17 May 1974: The Dublin and Monaghan Bombings on this day. Three car bombs exploded in Dublin, immediately killing 23 people and injuring more than 100 others during the rush hour. Five more people died and another 20 were hurt in a blast, which hit the town of Monaghan an hour later. The final death toll was 34 people. The bombings were the work of a UVF gang that had links to elements within the British Army Intelligence services. No one has ever been charged with these attacks.
It was a hot day in early summer when the terrorists launched their attacks. The City centre of Dublin was full of shoppers and workers heading home that Friday afternoon, little suspecting that such a murderous deed was about to be inflicted upon them.
In the North a huge Loyalist Strike was underway with the aim of bringing down the Power Sharing Executive that had been formed in January that year. Its aim was to allow both sides a share in the Government of the North so that no side would feel excluded. It also had as one of its terms the formation of an All Ireland Council. To many Unionists this was a step too far and a possible 'foot in the door' to a United Ireland without their consent.
The perpetrators of these bombings knew that the Executive at Stormont was in grave danger of collapse. It was clear the British Government under Harold Wilson was dithering with indecision as to what to do in the face of such a massive level of civil disobedience by most of the Unionist Community in Ulster. This was backed by widespread intimidation of those who tried to go about their business regardless.
Only the the Dublin Government under the Taoiseach Liam Cosgrave stood firm against any collapse of what they had tried so hard in negotiations to have set up and running. While the Troubles had claimed hundreds of lives north of the Border the south had escaped relatively unscathed up until then - but not entirely free of atrocities either.
Clearly the aim of the attackers was to jolt the people of the South, and the Dublin Government in particular, out of any sense of complacency that they could escape the consequences (as they saw it) of unwarranted interference in Ulster.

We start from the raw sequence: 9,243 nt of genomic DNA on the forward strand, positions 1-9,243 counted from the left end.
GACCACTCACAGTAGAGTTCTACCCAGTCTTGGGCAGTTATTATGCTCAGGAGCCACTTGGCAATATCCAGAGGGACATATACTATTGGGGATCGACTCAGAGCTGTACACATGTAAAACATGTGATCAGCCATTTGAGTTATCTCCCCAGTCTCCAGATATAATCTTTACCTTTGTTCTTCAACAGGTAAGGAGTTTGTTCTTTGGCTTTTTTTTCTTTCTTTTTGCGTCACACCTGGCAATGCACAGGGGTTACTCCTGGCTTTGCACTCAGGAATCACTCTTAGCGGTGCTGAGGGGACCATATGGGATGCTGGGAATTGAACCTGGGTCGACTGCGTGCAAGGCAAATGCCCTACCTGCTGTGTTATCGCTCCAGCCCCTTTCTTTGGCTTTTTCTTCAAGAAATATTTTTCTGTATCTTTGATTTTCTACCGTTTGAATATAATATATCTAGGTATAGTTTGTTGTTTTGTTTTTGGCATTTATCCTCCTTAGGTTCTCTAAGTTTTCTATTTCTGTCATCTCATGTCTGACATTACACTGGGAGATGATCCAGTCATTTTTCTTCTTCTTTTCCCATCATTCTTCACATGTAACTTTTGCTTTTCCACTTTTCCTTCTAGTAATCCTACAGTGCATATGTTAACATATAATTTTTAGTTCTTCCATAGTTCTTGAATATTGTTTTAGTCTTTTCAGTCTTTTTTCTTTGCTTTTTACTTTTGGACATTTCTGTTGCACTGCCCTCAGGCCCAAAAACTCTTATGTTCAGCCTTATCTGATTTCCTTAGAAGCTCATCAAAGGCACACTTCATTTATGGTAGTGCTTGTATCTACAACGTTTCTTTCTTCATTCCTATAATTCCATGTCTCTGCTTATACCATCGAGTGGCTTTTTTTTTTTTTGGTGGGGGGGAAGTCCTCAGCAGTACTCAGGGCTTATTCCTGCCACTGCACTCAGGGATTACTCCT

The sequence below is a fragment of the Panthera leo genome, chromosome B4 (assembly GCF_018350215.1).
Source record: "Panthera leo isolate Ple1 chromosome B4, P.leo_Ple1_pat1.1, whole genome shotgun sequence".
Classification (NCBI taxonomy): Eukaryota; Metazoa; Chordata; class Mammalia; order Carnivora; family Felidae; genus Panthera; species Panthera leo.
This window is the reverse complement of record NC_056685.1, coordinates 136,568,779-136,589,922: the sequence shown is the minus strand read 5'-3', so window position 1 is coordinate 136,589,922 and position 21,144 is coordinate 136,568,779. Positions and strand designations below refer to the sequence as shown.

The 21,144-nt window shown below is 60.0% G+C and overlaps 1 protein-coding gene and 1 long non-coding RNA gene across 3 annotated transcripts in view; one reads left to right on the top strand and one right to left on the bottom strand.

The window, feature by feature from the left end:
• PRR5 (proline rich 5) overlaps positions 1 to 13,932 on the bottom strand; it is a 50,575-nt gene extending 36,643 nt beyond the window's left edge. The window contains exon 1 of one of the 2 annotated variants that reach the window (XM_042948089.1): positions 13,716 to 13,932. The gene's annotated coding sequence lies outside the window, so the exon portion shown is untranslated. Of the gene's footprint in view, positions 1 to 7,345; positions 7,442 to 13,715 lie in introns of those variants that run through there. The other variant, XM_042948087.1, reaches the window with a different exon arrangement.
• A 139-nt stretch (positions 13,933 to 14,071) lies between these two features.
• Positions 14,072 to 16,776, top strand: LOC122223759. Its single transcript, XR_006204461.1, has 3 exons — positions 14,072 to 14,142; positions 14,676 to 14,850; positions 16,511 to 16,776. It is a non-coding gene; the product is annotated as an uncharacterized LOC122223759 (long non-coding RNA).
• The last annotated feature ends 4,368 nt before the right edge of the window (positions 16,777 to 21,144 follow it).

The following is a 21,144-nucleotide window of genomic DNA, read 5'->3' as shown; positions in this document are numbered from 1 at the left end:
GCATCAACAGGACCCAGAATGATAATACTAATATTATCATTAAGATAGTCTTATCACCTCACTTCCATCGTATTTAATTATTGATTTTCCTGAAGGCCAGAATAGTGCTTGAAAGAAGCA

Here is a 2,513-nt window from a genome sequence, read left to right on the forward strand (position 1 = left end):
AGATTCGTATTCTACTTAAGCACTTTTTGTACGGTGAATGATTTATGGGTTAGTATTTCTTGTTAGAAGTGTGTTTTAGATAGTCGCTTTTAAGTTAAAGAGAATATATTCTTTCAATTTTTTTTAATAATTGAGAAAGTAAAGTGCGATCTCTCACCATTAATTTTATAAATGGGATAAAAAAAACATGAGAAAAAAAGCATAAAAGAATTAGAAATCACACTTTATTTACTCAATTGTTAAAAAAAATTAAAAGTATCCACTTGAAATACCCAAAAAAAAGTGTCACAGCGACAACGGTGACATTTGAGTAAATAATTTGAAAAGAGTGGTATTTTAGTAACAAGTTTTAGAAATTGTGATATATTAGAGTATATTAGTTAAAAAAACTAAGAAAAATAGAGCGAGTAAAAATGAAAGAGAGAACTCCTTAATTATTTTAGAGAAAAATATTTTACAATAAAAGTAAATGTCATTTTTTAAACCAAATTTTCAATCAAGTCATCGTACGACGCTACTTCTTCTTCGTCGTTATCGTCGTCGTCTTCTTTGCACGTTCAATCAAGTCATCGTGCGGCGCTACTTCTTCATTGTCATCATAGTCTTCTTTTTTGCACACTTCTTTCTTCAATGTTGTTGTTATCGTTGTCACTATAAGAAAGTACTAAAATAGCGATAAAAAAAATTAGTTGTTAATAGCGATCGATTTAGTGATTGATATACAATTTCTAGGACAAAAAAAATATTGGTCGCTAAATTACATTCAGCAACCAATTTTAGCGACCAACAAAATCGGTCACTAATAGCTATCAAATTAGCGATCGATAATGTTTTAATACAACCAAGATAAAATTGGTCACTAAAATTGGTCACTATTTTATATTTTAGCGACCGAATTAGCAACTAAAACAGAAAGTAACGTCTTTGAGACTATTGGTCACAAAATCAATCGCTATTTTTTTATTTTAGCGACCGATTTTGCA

At approximately 17:30 on Friday 17 May 1974, without prior warning, three car bombs exploded almost simultaneously in Dublin's city centre at Parnell Street, Talbot Street, and South Leinster Street during rush-hour. According to one of the Irish Army's top bomb disposal officers, Commandant Patrick Trears, the bombs were constructed so well that one hundred per cent of each bomb exploded upon detonation.
The explosives used in the attacks were of the type used by the Provisional IRA and were probably from a haul that members of the Crown Forces had captured and that rogue elements had got their hands on to launch these attacks.
The first of the three Dublin car bombs went off at approximately 17:28, in a parking bay outside the Welcome Inn pub and Barry's Supermarket and close to a petrol station, in Parnell Street near its southwestern intersection with Marlborough Street. Ten people were killed in this explosion, including two infant girls and their parents, and a World War I veteran.
The second of the Dublin car bombs went off at approximately 17:30 at number 18 Talbot Street near the northwestern Lower Gardiner Street intersection, outside O'Neill's shoe shop opposite Guineys department store. At least four bodies were found on the pavement just outside Guineys.
The third bomb went off at approximately 17:32 in South Leinster Street near the railings of Trinity College, Dublin. Two women were killed instantly in that explosion; they had been very close to the epicentre of the blast.
Ninety minutes later, at approximately 18:58, a fourth bomb (weighing 150 pounds) exploded outside Greacen's pub in North Road, Monaghan.This bomb killed five people initially, and another two died in the following weeks.
On the evening of the bombings, the Taoiseach, Liam Cosgrave, said in a TV and radio broadcast that he wanted to express 'the revulsion and condemnation felt by every decent person in this island at these unforgivable acts.' He said it would help 'to bring home to us here what the people of NI have been suffering for five long years.' He added 'everyone who has practised violence, or preached violence or condoned violence must bear a share of responsibility for today's outrage'.
In Belfast, the UDA and the UVF denied responsibility for the explosions and in Dublin a statement issued by the Provisional IRA called the explosions 'vile murder'. Mr. Brian Faulkner, NI Chief Executive, sent a message to Mr. Cosgrave expressing 'deepest regret' from himself and his colleagues. The UDA Press Officer, Mr. Samuel Smyth, said: 'I am very happy about the bombings in Dublin. There is a war with the Free State and now we are laughing at them'.